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Apart from using our eyes to see and our ears to hear, we regularly and effortlessly perform a number of complex perceptual operations that cannot be explained in terms of the five senses taken individually. Such operations include, for example, perceiving that the same object is white and sweet, noticing the difference between white and sweet, or knowing that one's senses are active. Observing that lower animals must be able to perform such operations, and being unprepared to ascribe any share in rationality to them, Aristotle explained such operations with reference to a higher-order perceptual capacity which unites and monitors the five senses. This capacity is known as the 'common sense' or sensus communis. Unfortunately, Aristotle provides only scattered and opaque references to this capacity. It is hardly surprising, therefore, that the exact nature and functions of this capacity have been a matter of perennial controversy. Pavel Gregoric offers an extensive and compelling treatment of the Aristotelian conception of the common sense, which has become part and parcel of Western psychological theories from antiquity through to the Middle Ages, and well into the early modern period. Aristotle on the Common Sense begins with an introduction to Aristotle's theory of perception and sets up a conceptual framework for the interpretation of textual evidence. In addition to analysing those passages which make explicit mention of the common sense, and drawing out the implications for Aristotle's terminology, Gregoric provides a detailed examination of each function of this Aristotelian faculty.
While common sense and rationality often have been viewed as two distinct features in a unitifed cognitive map, this this volume offers novel, even paradoxical views of the relationship. Touching on various disciplines, it considers what constitutes human rationality, behavior, and intelligence.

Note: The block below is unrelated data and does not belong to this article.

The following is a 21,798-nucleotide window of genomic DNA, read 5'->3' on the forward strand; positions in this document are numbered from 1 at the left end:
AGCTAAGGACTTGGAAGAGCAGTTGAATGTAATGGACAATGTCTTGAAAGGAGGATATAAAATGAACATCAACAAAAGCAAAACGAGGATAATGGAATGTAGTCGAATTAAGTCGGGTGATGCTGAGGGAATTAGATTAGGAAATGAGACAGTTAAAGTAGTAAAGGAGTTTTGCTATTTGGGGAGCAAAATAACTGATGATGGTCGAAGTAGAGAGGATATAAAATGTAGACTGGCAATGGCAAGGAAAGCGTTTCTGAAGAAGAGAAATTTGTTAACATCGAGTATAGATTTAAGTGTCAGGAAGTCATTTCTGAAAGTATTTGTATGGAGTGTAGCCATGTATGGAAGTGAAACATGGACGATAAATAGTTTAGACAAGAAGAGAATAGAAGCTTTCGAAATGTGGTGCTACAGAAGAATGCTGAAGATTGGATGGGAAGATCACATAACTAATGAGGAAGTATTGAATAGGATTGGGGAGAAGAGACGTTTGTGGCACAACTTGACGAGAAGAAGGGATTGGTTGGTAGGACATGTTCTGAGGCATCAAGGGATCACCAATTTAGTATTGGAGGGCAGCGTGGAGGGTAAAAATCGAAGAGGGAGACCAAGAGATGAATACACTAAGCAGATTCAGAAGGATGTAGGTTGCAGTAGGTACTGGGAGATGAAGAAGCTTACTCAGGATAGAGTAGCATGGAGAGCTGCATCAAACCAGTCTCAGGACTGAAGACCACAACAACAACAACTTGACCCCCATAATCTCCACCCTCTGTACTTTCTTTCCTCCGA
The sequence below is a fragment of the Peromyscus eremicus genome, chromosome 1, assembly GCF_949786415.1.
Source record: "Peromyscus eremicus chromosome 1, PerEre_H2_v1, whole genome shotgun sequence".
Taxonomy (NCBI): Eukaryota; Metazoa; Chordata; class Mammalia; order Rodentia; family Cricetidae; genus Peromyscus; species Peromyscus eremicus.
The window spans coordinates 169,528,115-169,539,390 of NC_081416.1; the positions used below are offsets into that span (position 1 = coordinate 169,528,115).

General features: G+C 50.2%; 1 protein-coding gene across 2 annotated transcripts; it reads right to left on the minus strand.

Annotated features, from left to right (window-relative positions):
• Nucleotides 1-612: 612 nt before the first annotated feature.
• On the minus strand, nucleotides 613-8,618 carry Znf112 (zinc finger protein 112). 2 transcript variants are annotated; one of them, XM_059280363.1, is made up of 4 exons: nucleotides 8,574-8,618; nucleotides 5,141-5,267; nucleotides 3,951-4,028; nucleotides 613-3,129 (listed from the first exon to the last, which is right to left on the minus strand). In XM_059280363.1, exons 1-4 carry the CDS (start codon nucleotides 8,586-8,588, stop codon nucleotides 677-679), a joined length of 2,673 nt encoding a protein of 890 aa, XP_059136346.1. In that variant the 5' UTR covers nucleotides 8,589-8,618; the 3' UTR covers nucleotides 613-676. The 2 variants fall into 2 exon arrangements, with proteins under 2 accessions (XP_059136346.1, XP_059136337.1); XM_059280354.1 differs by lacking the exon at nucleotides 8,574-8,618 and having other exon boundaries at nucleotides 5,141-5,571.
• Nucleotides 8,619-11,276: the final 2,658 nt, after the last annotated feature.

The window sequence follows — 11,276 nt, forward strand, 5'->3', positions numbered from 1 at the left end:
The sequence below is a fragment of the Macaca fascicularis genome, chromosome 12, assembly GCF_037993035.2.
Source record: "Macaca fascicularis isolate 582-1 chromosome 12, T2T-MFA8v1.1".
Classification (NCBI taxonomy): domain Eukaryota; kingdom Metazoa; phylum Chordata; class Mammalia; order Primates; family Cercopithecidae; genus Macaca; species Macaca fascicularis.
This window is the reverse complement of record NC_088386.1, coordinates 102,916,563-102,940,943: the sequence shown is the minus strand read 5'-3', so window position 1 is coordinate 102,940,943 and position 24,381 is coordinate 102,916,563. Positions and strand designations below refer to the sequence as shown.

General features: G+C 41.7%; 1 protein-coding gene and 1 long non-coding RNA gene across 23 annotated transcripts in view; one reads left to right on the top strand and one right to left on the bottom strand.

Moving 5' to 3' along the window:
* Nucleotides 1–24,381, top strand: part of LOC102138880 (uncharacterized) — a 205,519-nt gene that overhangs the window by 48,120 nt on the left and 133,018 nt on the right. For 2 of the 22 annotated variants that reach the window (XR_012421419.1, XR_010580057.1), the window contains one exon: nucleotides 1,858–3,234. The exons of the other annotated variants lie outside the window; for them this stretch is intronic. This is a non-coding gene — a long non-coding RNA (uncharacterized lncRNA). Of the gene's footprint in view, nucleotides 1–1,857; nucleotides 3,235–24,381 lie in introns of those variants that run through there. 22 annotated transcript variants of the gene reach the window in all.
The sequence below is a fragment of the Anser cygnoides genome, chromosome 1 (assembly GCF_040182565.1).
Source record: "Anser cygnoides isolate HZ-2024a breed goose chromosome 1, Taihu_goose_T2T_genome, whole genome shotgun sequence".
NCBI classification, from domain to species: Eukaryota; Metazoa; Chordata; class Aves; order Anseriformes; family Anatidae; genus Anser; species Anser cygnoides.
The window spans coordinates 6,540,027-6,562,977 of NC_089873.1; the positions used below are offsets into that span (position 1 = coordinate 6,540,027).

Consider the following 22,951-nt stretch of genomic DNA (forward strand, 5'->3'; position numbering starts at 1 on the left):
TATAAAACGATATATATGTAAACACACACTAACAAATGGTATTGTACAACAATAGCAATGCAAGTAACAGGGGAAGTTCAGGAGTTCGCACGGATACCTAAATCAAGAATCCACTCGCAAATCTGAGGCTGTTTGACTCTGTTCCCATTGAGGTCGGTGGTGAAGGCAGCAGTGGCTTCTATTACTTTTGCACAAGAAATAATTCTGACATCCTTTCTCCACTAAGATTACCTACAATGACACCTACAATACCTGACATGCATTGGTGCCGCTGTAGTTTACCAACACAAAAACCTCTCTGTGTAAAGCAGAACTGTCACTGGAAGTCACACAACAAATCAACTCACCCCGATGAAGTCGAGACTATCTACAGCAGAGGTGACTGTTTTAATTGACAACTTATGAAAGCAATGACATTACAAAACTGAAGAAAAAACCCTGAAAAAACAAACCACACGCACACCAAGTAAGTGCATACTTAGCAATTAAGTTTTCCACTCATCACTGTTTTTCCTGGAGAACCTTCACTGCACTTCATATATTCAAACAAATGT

Drawing on his own experience teaching diverse grades and subjects, Kevin Kumashiro examines aspects of teaching and learning toward social justice, and suggests concrete implications for K-12 teachers and teacher educators.
Can we know anything for certain? There are those who think we can (traditionally labeled the "dogmatists") and those who think we cannot (traditionally labeled the "skeptics"). The theory of knowledge, or epistemology, is the great debate between the two. This book is an introductory and historically-based survey of the debate. It sides for the most part with the skeptics. It also develops out of skepticism a third view, fallibilism or critical rationalism, which incorporates an uncompromising realism about perception, science, and the nature of truth.
Patriotism, Democracy, and Common Sense is a new strategic analysis of common-sense alternatives to the public policies America has pursued since September 11, 2001. This important book features more than three dozen internationally known experts in economics, foreign and domestic policy, media, and political action.
Contributes to the archives of integration and nondiscrimination. This book brings a band of progressive Southerners into focus, and follows them from the late thirties into the sixties.